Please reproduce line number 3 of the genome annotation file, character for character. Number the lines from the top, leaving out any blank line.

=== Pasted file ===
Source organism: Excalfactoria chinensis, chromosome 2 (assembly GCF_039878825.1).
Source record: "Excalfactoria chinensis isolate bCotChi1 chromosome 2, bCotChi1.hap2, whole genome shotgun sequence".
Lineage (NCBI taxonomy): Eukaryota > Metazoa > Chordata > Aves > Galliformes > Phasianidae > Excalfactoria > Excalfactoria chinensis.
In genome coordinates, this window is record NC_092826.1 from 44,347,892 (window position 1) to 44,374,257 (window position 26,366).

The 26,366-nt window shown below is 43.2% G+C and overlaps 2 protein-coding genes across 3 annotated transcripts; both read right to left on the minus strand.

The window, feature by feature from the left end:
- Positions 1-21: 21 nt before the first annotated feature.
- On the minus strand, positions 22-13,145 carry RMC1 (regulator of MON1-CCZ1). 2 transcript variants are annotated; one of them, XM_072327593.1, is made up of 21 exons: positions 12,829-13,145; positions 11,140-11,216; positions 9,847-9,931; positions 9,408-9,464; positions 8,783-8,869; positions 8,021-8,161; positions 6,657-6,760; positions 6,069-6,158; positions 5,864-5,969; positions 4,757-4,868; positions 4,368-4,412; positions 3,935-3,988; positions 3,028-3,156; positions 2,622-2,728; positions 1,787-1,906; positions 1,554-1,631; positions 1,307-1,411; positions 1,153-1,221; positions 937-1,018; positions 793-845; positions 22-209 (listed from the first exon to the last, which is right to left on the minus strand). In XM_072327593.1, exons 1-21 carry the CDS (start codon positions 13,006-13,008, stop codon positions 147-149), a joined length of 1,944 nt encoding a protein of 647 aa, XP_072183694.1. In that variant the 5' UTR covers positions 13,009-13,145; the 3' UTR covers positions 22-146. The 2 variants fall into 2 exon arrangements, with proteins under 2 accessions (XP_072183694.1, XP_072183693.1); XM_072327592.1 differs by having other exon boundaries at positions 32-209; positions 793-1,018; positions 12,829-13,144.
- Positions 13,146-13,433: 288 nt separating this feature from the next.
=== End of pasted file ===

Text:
Lineage (NCBI taxonomy): Eukaryota > Metazoa > Chordata > Aves > Galliformes > Phasianidae > Excalfactoria > Excalfactoria chinensis.